An adaptogenic herb frequently used in Ayurveda healing, ashwagandha counts natural stress management properties among its claims to fame. Native to India and Northern Africa, it has long been relied on to support stamina, and in India’s traditional Ayurvedic health system, acts as a restorative tonic.
What Is Ashwagandha?
Traditionally, ashwagandha roots and berries have been used to make medicine for a variety of ailments. The Indian Ayurvedic medicine system has been using the herb for thousands of years, and today, we have research-backed benefits to support these ashwagandha uses.
You can buy ashwagandha supplements in capsule form or as an extract taken orally or applied topically.
Benefits of Ashwagandha
Medical and health benefits of ashwagandha include being a natural stress-reliever, hormone-regulator and energy-booster.
One of the most well-known ashwagandha benefits is its stress-relieving effects. One study of 64 chronically stressed volunteers showed that a high-concentration extract improved their resistance to stress. Ashwagandha for anxiety also has shown to be more effective than psychotherapy.
Researchers also found that a five-day daily dose of ashwagandha produced comparable results to common anti-anxiety drugs (benzodiazepines) and antidepressants. In fact, the benefits were so similar that authors concluded that ashwagandha could be a mood stabilizer for anxiety and depression.
Like pharmaceutical drugs, ashwagandha produces calming effects by reducing tribulin levels in the brain—a marker for anxiety and PTSD. It’s also considered an adaptogen—herbs that help the body adjust to and fight off stress.
Since the plant’s most researched benefit is its anti-stress effect, there are clearer recommendations when it comes to dosing. Taking 300 mg of ashwagandha root extract twice a day for 60 days improved symptoms across several studies.
Regulates Cortisol Levels
Benefits of ashwagandha for anxiety and stress also come from its effect on cortisol levels—a stress hormone released by the adrenal glands. In one study, compared to those who just took a placebo, the ashwagandha group’s cortisol levels dropped significantly. Other studies mirrored these findings. When researchers conducted blood tests on volunteers, they noticed their cortisol levels decreased after taking the herb daily.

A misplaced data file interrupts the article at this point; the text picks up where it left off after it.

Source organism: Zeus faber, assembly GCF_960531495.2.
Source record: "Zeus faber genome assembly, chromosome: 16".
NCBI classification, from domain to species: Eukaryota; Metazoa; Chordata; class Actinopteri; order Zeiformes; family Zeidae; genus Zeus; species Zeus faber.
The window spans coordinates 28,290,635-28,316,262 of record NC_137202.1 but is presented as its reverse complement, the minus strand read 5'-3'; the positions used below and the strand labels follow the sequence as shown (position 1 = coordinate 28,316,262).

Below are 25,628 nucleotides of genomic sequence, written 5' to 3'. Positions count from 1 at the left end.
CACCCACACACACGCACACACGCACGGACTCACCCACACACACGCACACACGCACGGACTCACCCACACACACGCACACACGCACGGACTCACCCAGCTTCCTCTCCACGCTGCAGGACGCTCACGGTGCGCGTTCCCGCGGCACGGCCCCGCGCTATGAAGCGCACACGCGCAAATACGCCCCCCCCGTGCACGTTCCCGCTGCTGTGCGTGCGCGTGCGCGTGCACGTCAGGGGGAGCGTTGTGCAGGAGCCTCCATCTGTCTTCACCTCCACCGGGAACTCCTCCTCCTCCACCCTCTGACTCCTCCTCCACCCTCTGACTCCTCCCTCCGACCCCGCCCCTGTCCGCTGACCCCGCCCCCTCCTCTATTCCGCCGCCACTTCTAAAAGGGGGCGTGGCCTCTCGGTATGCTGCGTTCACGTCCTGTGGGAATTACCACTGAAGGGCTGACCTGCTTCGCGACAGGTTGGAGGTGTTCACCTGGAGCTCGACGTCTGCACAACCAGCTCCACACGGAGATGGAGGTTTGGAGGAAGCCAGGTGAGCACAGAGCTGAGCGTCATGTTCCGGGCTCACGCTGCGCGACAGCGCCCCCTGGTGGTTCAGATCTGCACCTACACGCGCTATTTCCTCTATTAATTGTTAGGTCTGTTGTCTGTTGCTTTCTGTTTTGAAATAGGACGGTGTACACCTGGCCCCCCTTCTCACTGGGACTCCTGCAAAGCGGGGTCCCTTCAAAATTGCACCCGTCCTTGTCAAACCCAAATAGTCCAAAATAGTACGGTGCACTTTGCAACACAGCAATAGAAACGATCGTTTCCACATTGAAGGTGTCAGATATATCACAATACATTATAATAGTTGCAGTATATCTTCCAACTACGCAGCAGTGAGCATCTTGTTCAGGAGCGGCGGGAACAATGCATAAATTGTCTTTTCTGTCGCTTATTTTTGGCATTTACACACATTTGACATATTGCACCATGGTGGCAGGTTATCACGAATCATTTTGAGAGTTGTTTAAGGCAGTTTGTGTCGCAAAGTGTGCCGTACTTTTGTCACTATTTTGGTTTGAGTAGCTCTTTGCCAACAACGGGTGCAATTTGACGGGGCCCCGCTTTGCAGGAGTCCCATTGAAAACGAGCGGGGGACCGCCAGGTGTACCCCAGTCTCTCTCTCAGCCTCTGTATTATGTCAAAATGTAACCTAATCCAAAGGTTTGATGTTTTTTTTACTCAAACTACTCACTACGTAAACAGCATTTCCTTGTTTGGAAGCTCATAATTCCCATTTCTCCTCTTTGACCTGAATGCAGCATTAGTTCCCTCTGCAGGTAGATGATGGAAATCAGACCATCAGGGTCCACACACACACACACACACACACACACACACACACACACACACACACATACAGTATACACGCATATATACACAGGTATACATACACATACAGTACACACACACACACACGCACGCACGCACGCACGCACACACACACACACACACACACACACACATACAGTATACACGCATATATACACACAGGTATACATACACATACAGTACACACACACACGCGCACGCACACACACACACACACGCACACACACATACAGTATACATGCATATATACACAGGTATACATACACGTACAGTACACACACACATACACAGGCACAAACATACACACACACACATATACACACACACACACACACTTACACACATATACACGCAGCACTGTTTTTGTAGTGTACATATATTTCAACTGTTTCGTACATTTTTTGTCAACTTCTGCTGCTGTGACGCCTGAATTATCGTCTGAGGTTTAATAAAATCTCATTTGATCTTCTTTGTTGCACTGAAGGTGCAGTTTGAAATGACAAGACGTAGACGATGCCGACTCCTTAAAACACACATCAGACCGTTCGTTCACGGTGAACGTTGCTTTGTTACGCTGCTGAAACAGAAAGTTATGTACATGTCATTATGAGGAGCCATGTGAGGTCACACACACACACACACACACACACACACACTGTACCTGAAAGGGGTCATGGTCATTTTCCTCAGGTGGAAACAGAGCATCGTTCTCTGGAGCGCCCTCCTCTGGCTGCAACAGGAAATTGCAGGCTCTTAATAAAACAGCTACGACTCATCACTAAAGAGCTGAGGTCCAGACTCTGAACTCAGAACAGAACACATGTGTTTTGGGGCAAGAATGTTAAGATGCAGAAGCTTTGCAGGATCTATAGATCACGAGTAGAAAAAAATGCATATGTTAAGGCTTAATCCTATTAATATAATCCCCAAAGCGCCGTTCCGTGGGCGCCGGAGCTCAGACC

This effect of ashwagandha on cortisol is important since high levels of stress hormones are tied to negative moods. But cortisol can also be responsible for headaches, fatigue, intestinal problems and increased blood pressure. Interestingly, cortisol also plays a role in weight gain. A 2017 study found that ashwagandha for weight loss could be effective if you're also under chronic stress. According to the research, the herb appeared to significantly improve food cravings, body weight and body mass index.
These hormone-stabilizing effects are a reason some people take ashwagandha for thyroid concerns, as supported by a 2018 study involving patients with hypothyroidism (underactive thyroid). However, more research needs to be conducted to better understand these effects.
Given the herb’s adaptogenic benefits, when you’re in a difficult situation, taking ashwagandha can help your body better manage stress by lowering cortisol levels.
Ashwagandha is good for athletes or anyone who wants to make the most out of their workouts. In a 2010 study, volunteers took 500 mg of ashwagandha for eight weeks, resulting in increased speed, decreased resting blood pressure and better oxygen intake during exercise.
Another study using the same dose found that ashwagandha improved aerobic stamina in elite cyclists. Research using a dose of 100 mg higher also concluded that it enhanced cardiorespiratory endurance.
The effects of ashwagandha on increased stamina are also due to its adaptogenic qualities. Whether you’re on an intense run or doing heavy lifting, the herb can help your body adjust to physical stress.
Studies on Ashwagandha
Researchers have also studied ashwagandha uses for psychological disorders, cognitive enhancement and cardiovascular health.
Research suggests that ashwagandha might help improve cognitive function in people with bipolar disorder. The calming effect could be promising for those with obsessive-compulsive disorder (OCD) too. One study found it was significantly more effective than a placebo at treating symptoms.
Memory and Cognitive Performance
Taking ashwagandha for sleep or before bed may also have benefits. When we lose sleep, our learning and memory suffer. One study showed that the herb seemed to suppress negative effects of sleep deprivation. Other research shows that ashwagandha might improve memory by reducing the effects of oxidative stress on the brain. Some experts also say it could be a treatment option for cognitive impairment.
Ashwagandha also shows potential benefits for heart health. A 2000 study found that after 30 days of taking ashwagandha, the participants had reduced cholesterol and triglyceride levels. Similar findings were supported by a 2007 study in rats and a 2012 study in healthy adults, where volunteers had reduced bad cholesterol levels after 30 days of taking ashwagandha daily.
Ashwagandha in Summary
Ashwagandha is an ancient medicinal herb backed by modern-day science. It works by stabilizing the body’s natural stress hormones, reducing the physical effects of chronic stress and anxiety. Because ashwagandha helps the body adapt to stress, it also promotes physical endurance.
For those who tend to feel an anxiety spike in the mornings or notice acute stress throughout the day, ashwagandha is a safe, natural way to ease tension and optimize energy levels.